If you're considering applying for this course to start in September 2017 onwards, it's important to know that the UCAS tariff system is changing.
UCAS tariff points – the points system most universities use to compare different qualifications – will be introducing a new system on how points are calculated.
From A/AS Level with a minimum of 2 A Levels
If you are a full-time undergraduate applicant for 2016/17, and show particular potential, we may be able to make you an unconditional offer if you make us first choice and satisfy certain criteria.
To be considered you must hold, or be predicted to achieve:
280 points or above from three A levels (equivalent to grades BBC or above)
predicted DMM at BTEC level
You will also be required to attend an interview.
Be the first to hear about our Clearing 2016 places and access a range of advice from experts on how to forget a bad exam and survive the summer. We’ve got your back.
|BA (Hons)||Sep 2016||FT||3 years||£9,000 per year||Apply via UCAS|
|BA (Hons)||Sep 2017||FT||3 years||£9,250 per year||Apply via UCAS|
|BA (Hons)||Sep 2016||FT||3 years||£12,000 per year|
|BA (Hons)||Sep 2017||FT||3 years||£12,000 per year|
If you're unable to use the online form for any reason, you can complete our PDF application form instead.
The University reserves the right to increase fees broadly in line with increases in inflation, or to reflect changes in government funding policies or changes agreed by Parliament.
Your portfolio might be viewed when you are not present, therefore make sure it is easy to use. Think of it like a book. Your name and a title on the outside will be useful - this also helps distinguish the front from the back!
Include relevant work related to the subject area of interest. Know about the course you are applying for. Show ideas generation, experimentation and risk taking. Within your portfolio, are you able to demonstrate knowledge of the subject discipline, practitioners and individuals that have inspired you?
Show examples of paintings, drawings, photographs, three-dimensional work, time-based work and anything else relevant to the area of practice.
Try to show one full project from start to finish with the preparatory drawings included. Annotations are helpful as they show how you research and reflect on the development of your work.
Include three to four final pieces that you are able to talk about. This might include 3D models rather than photographs.
Include sketchbooks. This will give us an understanding of how you think (through your annotations) and allow us to see the development of your drawing. (If the portfolio is digital, photograph or scan some of the best pages).
Our courses include activities such as performance, exhibitions, field trips and production of works or artefacts which may require you to purchase specific equipment, instruments, books, materials, hire of venues and accommodation, or other items. Many of these activities are essential and compulsory parts of your learning experience.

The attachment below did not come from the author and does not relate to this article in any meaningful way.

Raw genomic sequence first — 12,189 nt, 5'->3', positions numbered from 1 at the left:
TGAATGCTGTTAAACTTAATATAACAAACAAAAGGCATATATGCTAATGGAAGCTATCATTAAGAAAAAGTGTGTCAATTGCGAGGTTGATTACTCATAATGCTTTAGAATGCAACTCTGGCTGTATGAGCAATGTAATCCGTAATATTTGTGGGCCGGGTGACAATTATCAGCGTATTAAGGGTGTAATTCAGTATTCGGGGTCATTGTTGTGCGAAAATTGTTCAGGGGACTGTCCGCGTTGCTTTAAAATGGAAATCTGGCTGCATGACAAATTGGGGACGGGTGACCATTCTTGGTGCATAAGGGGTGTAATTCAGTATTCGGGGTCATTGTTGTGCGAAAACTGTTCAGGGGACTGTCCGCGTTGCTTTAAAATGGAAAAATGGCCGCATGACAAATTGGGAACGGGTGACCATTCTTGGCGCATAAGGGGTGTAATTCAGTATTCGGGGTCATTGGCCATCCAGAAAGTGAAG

The link below gives you an estimate of the possible costs associated with key activities on specific courses. Please bear in mind that these are only estimates of costs based on past student experience and feedback. The actual costs could vary considerably (either greater or lower than these estimates) depending on your choices as you progress through the course.
All our students are provided with 100 free pages of printing each year to a maximum total value of £15.
UK and EU students applying for most undergraduate degree courses in the UK will need to apply through UCAS.
The Universities and Colleges Admissions Service (UCAS) is a UK organisation responsible for managing applications to university and college.
There are three ways to apply:
You will need to complete our International Application Form and submit it together with scan copies of your original academic transcripts and certificates.
Our in-country representatives can help you make your application and apply for a visa. They can also offer advice on travel, living in the UK and studying abroad.
If you are applying for an undergraduate degree or a Higher National Diploma (HND), you can apply through the UK’s Universities and Colleges Admissions Service (UCAS).
You can request a printed form from your school or nearest British Council office. You will be charged for applying through UCAS. Birmingham City University’s UCAS code is B25 BCITY.
Your personal statement is a highly important part of your application. It gives you a crucial opportunity to say why you’re applying and why the institution should accept you.
Here are the key areas you’ll need to address:
Why does this course appeal? What areas are of particular interest?